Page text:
The Federal Reserve announced a third-round of quantitative easing (QE3), during which the central bank will purchase $600 billion bonds in hopes that the debt monetization will stimulate the economy and thus bring down the unemployment rate by one-percentage point.
The move has already been met with derision by GOP vice presidential nominee Paul Ryan (R-WI), who called the Fed’s actions “insidious” during a speech in Florida on Saturday. Before the Federal Reserve announced its decision last week, the Wall Street Journal reported that many economists expressed doubt that another round of quantitative easing would do anything to stimulate the economy. And if they do manage to do anything, it could be as, Neil Cavuto explains, “substituting bubbles”:
The risk with forcibly keeping interest rates low is you create another bubble, which is odd because we’re in the fix we’re in because we burst out of a real bad financial bubble.
My fear is that we’re substituting bubbles.
We’re encouraging the very reckless hedging and leveraging that brought on the last financial meltdown.
I’m not saying that happens again. But you don’t have to be Nostradamus to see where this kind of stuff goes. It’s inflationary, for one thing, and likely prompts a continued run-up in commodity prices that had stalled for a while.
Yesterday, Federal Reserve Chairman Ben Bernanke held a press conference for financial reporters:
Could more stimulus be on the way?
Federal Reserve Chairman Ben Bernanke certainly left the option on the table Wednesday, making perfectly clear that he stands ready to do more should the U.S. economy take a turn for the worse.
“In case things get worse, we are prepared to protect the U.S. economy and financial system,” Bernanke told reporters at a press conference.
It was a point he reiterated several times and a sign that many outsiders took to mean the Fed has left the door open on a third round of asset purchases known as quantitative easing, or QE.
“Mr. Bernanke’s press conference surely left few doubts that the Fed will take more aggressive action and renew QE if the economy fails to perform as they expect,” Ian Shepherdson, chief U.S. economist for High Frequency Economics, said in a note to clients.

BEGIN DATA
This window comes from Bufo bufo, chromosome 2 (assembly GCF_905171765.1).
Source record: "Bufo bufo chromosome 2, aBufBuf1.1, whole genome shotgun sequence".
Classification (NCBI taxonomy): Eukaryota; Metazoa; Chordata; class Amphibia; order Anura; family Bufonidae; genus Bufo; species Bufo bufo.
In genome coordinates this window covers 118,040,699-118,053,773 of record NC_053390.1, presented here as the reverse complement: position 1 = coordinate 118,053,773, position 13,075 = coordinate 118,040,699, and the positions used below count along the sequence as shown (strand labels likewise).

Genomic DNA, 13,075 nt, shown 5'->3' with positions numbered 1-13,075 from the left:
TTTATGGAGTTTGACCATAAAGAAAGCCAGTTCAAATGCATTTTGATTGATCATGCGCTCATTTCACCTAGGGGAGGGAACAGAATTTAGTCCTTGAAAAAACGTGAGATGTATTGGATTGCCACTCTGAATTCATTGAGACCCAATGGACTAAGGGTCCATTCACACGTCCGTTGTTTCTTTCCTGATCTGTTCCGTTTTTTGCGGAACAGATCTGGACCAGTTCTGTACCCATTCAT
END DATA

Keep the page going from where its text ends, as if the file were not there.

Meanwhile, University of Pennsylvania Economist Justin Wolfers tweeted: “I read the Fed as saying: One more bad jobs report, and we’ll do more.”
So Ben’s going to go back to the printing press if we have one more disappointing jobs report. He’s going to initiate another round of quantitative easing (QE), which is basically creating money out of thin air. It will be yet another round of quasi-stimulus spending which is basically trying to throw more money at the economy, hoping and praying that it does something. The best name for this kind of economic thinking is “print and pray” economics.
We hear a lot from our friends on the Left about the cause of the 2008 financial crisis. The often claim that capitalism and “predatory lending” deserve a large share of the blame. But in a new video from Reason, Peter Wallison, a scholar at the American Enterprise Institute and a member of the Financial Crisis Inquiry Commission (FCIC), explains how federal housing policy was the main cause of the turmoil that led to the Great Recession.
While the official report from the FCIC blamed deregulation of the financial sector, Wallison wrote a lengthy dissent noting, according to Reason, that “there were about 28 million high-risk mortgages in the U.S. in 2008; roughly 70 percent of those mortgages were owned by government-sponosored enterprises such as Fannie Mae and Freddie Mac.”
Watch the video with Wallison below. It’s well worth your time:
Despite his rise in the polls, not all conservatives are sold on Newt Gingrich. In recent days, Gingrich’s shortcomings as Speaker, his inconsistencies, and support for a bigger, more intrusive government have been the focal point of many in the right-leaning blogosphere.
In recent days, Gingrich has been rightfully criticized by Fred Barnes and George Will for comments about Mitt Romney’s time in the private sector. While Gingrich passes these off as a “joke,” it’s clear that he doesn’t understand the difference between capitalism (the concept of profit and loss) and corporatism, which he engaged in during his time as a lobbyist for Freddie Mac.
To make his growing problem worse, the editors of the conservative National Review came out strongly against Gingrich’s candidacy yesterday:
After ripping off taxpayers during his 16 terms in the House, Rep. Barney Frank (D-MA) announced yesterday that he will not seek re-election next year:
Rep. Barney Frank (D-Mass.) announced Monday that he will not seek reelection in 2012, ending a three-decade career in the House.
Frank, 71, is the top Democrat on the Financial Services Committee and the architect, with former Sen. Chris Dodd (D-Conn.), of the sweeping Wall Street regulatory reform law enacted in 2010.
He announced his decision at an afternoon press conference in his hometown of Newton, Mass., where he said redistricting played a major role in his retirement.
“I was planning to run again, and then congressional redistricting came,” Frank said.
Over at Real Clear Politics, Sean Trende writes that Frank’s district may be more competitive for Republicans in 2012, noting that it “barely went for Democrat Deval Patrick (who won statewide by six points) in 2010 and that gave Republican Brown a 10-point win.” Frank finished with 54% of the vote last year against Sean Bielat, in a seat he had overwhelmingly carried in previous elections. Frank acknowledged that it would be a “tough race.”